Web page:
The government wants banks, insurance firms, jewellers and others to report 11 transactions to the income tax department. In a move to catch tax evaders, the government wants disclosure of certain transactions, not by the tax payer but by the firms they deal with. Will this nudge the unwilling to pay their taxes? In this special series of Money with Monika, personal finance expert Monika Halan explains how the new notification works. Watch the full episode for Monika Halan’s advice. Monika Halan is consulting editor, Mint, and author of the book ‘Let’s Talk Money’.
A tweet from a government handle, now deleted, was the cause of much upset with social media going a little nuts on the increasing compliance burden on the Indian taxpayer and the increasing intrusion of big government into citizens’ lives. The tweet lists 11 categories of financial transactions that, if made, will trigger reporting by the receiver of the money to the income tax department. Already banks and mutual funds report transactions above a certain threshold. The scope of this reporting is set to expand.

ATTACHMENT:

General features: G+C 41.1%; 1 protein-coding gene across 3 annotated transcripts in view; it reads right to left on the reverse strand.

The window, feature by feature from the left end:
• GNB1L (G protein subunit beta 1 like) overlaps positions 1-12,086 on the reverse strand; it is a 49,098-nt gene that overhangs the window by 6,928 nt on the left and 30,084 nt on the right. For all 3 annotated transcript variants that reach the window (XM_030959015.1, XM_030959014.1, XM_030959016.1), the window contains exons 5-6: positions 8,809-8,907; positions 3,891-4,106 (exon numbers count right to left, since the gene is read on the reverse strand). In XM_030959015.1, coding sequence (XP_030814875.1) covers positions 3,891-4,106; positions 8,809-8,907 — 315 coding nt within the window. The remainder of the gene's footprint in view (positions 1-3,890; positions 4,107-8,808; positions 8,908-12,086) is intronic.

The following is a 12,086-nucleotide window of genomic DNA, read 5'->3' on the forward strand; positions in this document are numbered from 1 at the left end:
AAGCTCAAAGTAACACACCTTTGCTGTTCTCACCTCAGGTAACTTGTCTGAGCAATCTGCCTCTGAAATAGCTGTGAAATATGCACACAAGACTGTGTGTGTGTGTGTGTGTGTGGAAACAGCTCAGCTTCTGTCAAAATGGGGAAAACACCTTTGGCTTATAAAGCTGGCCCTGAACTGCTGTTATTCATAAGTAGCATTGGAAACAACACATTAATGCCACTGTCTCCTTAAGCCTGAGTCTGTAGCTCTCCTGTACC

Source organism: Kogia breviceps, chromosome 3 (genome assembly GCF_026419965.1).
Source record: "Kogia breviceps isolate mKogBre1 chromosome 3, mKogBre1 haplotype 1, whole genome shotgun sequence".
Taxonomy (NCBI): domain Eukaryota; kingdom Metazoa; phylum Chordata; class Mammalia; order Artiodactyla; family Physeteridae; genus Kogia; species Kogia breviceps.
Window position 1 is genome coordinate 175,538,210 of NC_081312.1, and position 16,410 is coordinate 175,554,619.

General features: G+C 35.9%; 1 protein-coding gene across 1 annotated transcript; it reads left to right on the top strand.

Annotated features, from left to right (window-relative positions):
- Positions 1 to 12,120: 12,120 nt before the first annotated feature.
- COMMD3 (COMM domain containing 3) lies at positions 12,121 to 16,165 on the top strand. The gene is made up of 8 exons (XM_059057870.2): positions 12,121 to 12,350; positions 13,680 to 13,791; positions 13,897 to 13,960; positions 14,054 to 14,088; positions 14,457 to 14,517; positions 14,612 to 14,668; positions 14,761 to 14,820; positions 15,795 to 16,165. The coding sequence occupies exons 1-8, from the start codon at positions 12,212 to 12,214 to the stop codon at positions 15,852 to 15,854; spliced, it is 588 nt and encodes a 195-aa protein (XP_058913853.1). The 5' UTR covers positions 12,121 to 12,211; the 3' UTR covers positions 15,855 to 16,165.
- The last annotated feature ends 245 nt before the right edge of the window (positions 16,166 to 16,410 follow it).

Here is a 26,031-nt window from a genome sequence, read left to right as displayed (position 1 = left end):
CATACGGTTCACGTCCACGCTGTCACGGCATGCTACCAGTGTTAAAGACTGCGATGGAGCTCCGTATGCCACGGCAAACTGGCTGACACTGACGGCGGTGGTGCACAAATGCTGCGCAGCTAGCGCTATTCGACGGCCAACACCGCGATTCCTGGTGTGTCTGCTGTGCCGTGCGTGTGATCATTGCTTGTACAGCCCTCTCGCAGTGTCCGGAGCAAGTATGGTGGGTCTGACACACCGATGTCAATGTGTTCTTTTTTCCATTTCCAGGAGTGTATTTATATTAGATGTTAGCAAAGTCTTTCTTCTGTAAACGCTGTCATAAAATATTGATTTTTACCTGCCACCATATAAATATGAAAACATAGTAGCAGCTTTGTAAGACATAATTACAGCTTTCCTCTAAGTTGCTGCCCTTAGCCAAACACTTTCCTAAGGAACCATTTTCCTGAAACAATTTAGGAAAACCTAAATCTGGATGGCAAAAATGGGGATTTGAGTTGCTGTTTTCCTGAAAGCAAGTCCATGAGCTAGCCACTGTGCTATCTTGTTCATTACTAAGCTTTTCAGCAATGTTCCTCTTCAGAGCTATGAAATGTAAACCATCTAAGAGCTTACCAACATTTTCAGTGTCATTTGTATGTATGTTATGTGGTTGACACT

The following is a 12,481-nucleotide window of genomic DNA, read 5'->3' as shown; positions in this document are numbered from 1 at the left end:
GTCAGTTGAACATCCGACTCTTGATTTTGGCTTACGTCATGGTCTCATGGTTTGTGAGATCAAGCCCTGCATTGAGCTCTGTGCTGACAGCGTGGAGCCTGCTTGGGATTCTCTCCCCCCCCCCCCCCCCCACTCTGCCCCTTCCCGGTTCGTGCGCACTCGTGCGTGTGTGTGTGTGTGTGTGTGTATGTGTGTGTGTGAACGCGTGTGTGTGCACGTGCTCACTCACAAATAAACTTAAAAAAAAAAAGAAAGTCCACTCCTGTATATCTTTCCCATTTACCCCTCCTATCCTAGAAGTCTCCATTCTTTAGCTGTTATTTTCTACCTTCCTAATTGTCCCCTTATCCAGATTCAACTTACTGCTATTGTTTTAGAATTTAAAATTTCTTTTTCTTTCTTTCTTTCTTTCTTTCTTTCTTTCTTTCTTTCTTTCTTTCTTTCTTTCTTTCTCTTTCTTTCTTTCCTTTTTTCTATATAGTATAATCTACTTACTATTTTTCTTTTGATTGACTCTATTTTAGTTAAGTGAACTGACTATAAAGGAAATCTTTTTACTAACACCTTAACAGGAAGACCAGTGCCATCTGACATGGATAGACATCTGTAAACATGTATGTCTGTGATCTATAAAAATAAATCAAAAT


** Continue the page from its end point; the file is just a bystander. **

The shops, banks, mutual funds, hotels and so on will make the disclosure to the tax department, and not the taxpayer. The government hopes to find a discrepancy between the income disclosed during the tax filing process and the spends made. As we file our tax returns for financial year 2019-20 (last year), we will see a box that only some people need to tick. These are people who claim that their gross taxable income (before applying any deductions) is ₹2.5 lakh or less, but have made transactions of ₹1 crore or more in a current account, have paid ₹1 lakh or more in electricity bills and have spent ₹2 lakh or more on foreign travel. We see these people around us, they are the ones pulling out wads of cash to pay for high-value gadgets, jewellery, hotel bills and more. They are the ones paying 50-70% of property purchases in cash.